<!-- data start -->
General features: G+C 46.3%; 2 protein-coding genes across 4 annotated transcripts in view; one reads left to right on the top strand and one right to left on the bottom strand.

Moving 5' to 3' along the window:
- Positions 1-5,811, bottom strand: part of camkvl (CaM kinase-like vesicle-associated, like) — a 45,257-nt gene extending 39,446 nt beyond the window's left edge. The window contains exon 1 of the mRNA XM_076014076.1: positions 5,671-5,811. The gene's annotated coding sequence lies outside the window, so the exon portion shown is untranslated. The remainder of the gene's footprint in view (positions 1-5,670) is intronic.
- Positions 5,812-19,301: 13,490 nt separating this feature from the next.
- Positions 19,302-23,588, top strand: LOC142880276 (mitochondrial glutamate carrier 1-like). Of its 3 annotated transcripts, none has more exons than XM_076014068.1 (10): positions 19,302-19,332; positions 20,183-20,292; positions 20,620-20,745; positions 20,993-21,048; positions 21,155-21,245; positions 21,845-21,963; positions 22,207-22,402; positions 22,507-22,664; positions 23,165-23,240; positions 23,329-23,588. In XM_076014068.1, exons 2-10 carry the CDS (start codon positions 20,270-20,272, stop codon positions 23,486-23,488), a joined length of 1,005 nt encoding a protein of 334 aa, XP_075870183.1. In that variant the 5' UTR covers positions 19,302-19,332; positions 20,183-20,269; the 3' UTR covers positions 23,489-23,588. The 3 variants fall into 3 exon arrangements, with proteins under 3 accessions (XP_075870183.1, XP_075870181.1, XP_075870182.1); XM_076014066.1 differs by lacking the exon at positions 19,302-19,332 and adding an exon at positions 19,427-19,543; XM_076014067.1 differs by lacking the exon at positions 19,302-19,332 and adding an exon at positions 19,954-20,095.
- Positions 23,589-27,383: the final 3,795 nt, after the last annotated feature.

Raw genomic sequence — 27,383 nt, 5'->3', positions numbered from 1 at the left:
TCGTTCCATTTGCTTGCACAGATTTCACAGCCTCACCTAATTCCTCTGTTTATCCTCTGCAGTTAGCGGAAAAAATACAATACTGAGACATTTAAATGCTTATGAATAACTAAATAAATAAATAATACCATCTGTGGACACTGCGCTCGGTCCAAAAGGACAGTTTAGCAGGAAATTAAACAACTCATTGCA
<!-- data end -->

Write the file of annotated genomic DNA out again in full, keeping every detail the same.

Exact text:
General features: G+C 46.3%; 2 protein-coding genes across 4 annotated transcripts in view; one reads left to right on the top strand and one right to left on the bottom strand.

Moving 5' to 3' along the window:
- Positions 1-5,811, bottom strand: part of camkvl (CaM kinase-like vesicle-associated, like) — a 45,257-nt gene extending 39,446 nt beyond the window's left edge. The window contains exon 1 of the mRNA XM_076014076.1: positions 5,671-5,811. The gene's annotated coding sequence lies outside the window, so the exon portion shown is untranslated. The remainder of the gene's footprint in view (positions 1-5,670) is intronic.
- Positions 5,812-19,301: 13,490 nt separating this feature from the next.
- Positions 19,302-23,588, top strand: LOC142880276 (mitochondrial glutamate carrier 1-like). Of its 3 annotated transcripts, none has more exons than XM_076014068.1 (10): positions 19,302-19,332; positions 20,183-20,292; positions 20,620-20,745; positions 20,993-21,048; positions 21,155-21,245; positions 21,845-21,963; positions 22,207-22,402; positions 22,507-22,664; positions 23,165-23,240; positions 23,329-23,588. In XM_076014068.1, exons 2-10 carry the CDS (start codon positions 20,270-20,272, stop codon positions 23,486-23,488), a joined length of 1,005 nt encoding a protein of 334 aa, XP_075870183.1. In that variant the 5' UTR covers positions 19,302-19,332; positions 20,183-20,269; the 3' UTR covers positions 23,489-23,588. The 3 variants fall into 3 exon arrangements, with proteins under 3 accessions (XP_075870183.1, XP_075870181.1, XP_075870182.1); XM_076014066.1 differs by lacking the exon at positions 19,302-19,332 and adding an exon at positions 19,427-19,543; XM_076014067.1 differs by lacking the exon at positions 19,302-19,332 and adding an exon at positions 19,954-20,095.
- Positions 23,589-27,383: the final 3,795 nt, after the last annotated feature.

Raw genomic sequence — 27,383 nt, 5'->3', positions numbered from 1 at the left:
TCGTTCCATTTGCTTGCACAGATTTCACAGCCTCACCTAATTCCTCTGTTTATCCTCTGCAGTTAGCGGAAAAAATACAATACTGAGACATTTAAATGCTTATGAATAACTAAATAAATAAATAATACCATCTGTGGACACTGCGCTCGGTCCAAAAGGACAGTTTAGCAGGAAATTAAACAACTCATTGCA